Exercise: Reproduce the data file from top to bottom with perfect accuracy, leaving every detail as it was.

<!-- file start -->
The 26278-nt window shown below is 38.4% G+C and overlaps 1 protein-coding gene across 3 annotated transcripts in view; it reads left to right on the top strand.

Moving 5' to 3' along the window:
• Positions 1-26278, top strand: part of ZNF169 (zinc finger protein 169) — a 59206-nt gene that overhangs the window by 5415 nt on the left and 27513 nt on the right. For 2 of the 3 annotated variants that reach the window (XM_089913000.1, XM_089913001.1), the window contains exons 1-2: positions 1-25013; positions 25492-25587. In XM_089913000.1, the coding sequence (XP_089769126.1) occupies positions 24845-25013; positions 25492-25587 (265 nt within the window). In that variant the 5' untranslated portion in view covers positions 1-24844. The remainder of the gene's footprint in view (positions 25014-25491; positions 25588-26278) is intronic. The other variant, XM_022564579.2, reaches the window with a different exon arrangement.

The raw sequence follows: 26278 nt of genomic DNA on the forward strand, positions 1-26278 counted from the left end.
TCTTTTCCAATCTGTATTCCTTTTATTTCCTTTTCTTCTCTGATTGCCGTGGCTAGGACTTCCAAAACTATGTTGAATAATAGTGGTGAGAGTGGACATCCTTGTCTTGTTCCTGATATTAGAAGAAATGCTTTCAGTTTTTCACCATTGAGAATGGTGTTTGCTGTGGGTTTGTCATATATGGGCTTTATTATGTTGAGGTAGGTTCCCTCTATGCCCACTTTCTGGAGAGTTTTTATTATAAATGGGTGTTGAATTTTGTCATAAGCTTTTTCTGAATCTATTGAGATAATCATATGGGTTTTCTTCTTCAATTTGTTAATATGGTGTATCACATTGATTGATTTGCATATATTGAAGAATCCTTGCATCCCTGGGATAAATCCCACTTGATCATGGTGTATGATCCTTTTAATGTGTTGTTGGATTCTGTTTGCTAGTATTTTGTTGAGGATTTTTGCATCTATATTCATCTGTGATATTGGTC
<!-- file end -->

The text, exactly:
The 26278-nt window shown below is 38.4% G+C and overlaps 1 protein-coding gene across 3 annotated transcripts in view; it reads left to right on the top strand.

Moving 5' to 3' along the window:
• Positions 1-26278, top strand: part of ZNF169 (zinc finger protein 169) — a 59206-nt gene that overhangs the window by 5415 nt on the left and 27513 nt on the right. For 2 of the 3 annotated variants that reach the window (XM_089913000.1, XM_089913001.1), the window contains exons 1-2: positions 1-25013; positions 25492-25587. In XM_089913000.1, the coding sequence (XP_089769126.1) occupies positions 24845-25013; positions 25492-25587 (265 nt within the window). In that variant the 5' untranslated portion in view covers positions 1-24844. The remainder of the gene's footprint in view (positions 25014-25491; positions 25588-26278) is intronic. The other variant, XM_022564579.2, reaches the window with a different exon arrangement.

The raw sequence follows: 26278 nt of genomic DNA on the forward strand, positions 1-26278 counted from the left end.
TCTTTTCCAATCTGTATTCCTTTTATTTCCTTTTCTTCTCTGATTGCCGTGGCTAGGACTTCCAAAACTATGTTGAATAATAGTGGTGAGAGTGGACATCCTTGTCTTGTTCCTGATATTAGAAGAAATGCTTTCAGTTTTTCACCATTGAGAATGGTGTTTGCTGTGGGTTTGTCATATATGGGCTTTATTATGTTGAGGTAGGTTCCCTCTATGCCCACTTTCTGGAGAGTTTTTATTATAAATGGGTGTTGAATTTTGTCATAAGCTTTTTCTGAATCTATTGAGATAATCATATGGGTTTTCTTCTTCAATTTGTTAATATGGTGTATCACATTGATTGATTTGCATATATTGAAGAATCCTTGCATCCCTGGGATAAATCCCACTTGATCATGGTGTATGATCCTTTTAATGTGTTGTTGGATTCTGTTTGCTAGTATTTTGTTGAGGATTTTTGCATCTATATTCATCTGTGATATTGGTC